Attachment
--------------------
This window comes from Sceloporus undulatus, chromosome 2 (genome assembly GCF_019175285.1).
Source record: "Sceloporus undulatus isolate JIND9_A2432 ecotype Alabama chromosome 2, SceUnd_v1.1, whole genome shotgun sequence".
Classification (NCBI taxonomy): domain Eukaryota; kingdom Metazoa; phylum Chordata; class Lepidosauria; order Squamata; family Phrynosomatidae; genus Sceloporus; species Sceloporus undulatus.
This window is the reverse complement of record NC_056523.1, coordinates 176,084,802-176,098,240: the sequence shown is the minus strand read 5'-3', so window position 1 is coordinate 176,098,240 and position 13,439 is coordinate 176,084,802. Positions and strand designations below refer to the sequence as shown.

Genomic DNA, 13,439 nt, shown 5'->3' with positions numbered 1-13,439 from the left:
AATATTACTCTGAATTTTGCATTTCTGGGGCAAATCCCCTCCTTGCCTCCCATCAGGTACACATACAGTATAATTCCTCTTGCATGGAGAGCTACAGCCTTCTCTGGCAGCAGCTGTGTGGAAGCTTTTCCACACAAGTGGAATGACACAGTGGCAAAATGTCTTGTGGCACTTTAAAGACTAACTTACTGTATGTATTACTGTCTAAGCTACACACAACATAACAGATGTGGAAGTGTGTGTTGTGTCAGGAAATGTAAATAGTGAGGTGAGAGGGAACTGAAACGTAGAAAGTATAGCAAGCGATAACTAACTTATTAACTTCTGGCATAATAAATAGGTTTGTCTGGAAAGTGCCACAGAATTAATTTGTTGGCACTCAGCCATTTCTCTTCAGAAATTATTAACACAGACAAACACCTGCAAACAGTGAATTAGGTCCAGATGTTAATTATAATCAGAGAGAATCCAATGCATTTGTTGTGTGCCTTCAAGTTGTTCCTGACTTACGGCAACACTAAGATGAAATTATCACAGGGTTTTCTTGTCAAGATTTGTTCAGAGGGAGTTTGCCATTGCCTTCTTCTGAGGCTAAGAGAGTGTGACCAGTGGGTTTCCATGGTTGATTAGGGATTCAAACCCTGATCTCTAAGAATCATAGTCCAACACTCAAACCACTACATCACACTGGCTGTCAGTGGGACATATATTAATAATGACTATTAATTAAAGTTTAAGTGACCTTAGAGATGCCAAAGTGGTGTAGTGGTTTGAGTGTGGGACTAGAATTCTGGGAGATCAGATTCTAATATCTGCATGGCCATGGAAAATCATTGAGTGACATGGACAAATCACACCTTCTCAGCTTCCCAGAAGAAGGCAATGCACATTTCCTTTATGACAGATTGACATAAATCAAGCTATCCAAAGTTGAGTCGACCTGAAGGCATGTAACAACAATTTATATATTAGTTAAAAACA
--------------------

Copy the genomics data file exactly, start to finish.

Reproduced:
This window comes from Sceloporus undulatus, chromosome 2 (genome assembly GCF_019175285.1).
Source record: "Sceloporus undulatus isolate JIND9_A2432 ecotype Alabama chromosome 2, SceUnd_v1.1, whole genome shotgun sequence".
Classification (NCBI taxonomy): domain Eukaryota; kingdom Metazoa; phylum Chordata; class Lepidosauria; order Squamata; family Phrynosomatidae; genus Sceloporus; species Sceloporus undulatus.
This window is the reverse complement of record NC_056523.1, coordinates 176,084,802-176,098,240: the sequence shown is the minus strand read 5'-3', so window position 1 is coordinate 176,098,240 and position 13,439 is coordinate 176,084,802. Positions and strand designations below refer to the sequence as shown.

Genomic DNA, 13,439 nt, shown 5'->3' with positions numbered 1-13,439 from the left:
AATATTACTCTGAATTTTGCATTTCTGGGGCAAATCCCCTCCTTGCCTCCCATCAGGTACACATACAGTATAATTCCTCTTGCATGGAGAGCTACAGCCTTCTCTGGCAGCAGCTGTGTGGAAGCTTTTCCACACAAGTGGAATGACACAGTGGCAAAATGTCTTGTGGCACTTTAAAGACTAACTTACTGTATGTATTACTGTCTAAGCTACACACAACATAACAGATGTGGAAGTGTGTGTTGTGTCAGGAAATGTAAATAGTGAGGTGAGAGGGAACTGAAACGTAGAAAGTATAGCAAGCGATAACTAACTTATTAACTTCTGGCATAATAAATAGGTTTGTCTGGAAAGTGCCACAGAATTAATTTGTTGGCACTCAGCCATTTCTCTTCAGAAATTATTAACACAGACAAACACCTGCAAACAGTGAATTAGGTCCAGATGTTAATTATAATCAGAGAGAATCCAATGCATTTGTTGTGTGCCTTCAAGTTGTTCCTGACTTACGGCAACACTAAGATGAAATTATCACAGGGTTTTCTTGTCAAGATTTGTTCAGAGGGAGTTTGCCATTGCCTTCTTCTGAGGCTAAGAGAGTGTGACCAGTGGGTTTCCATGGTTGATTAGGGATTCAAACCCTGATCTCTAAGAATCATAGTCCAACACTCAAACCACTACATCACACTGGCTGTCAGTGGGACATATATTAATAATGACTATTAATTAAAGTTTAAGTGACCTTAGAGATGCCAAAGTGGTGTAGTGGTTTGAGTGTGGGACTAGAATTCTGGGAGATCAGATTCTAATATCTGCATGGCCATGGAAAATCATTGAGTGACATGGACAAATCACACCTTCTCAGCTTCCCAGAAGAAGGCAATGCACATTTCCTTTATGACAGATTGACATAAATCAAGCTATCCAAAGTTGAGTCGACCTGAAGGCATGTAACAACAATTTATATATTAGTTAAAAACA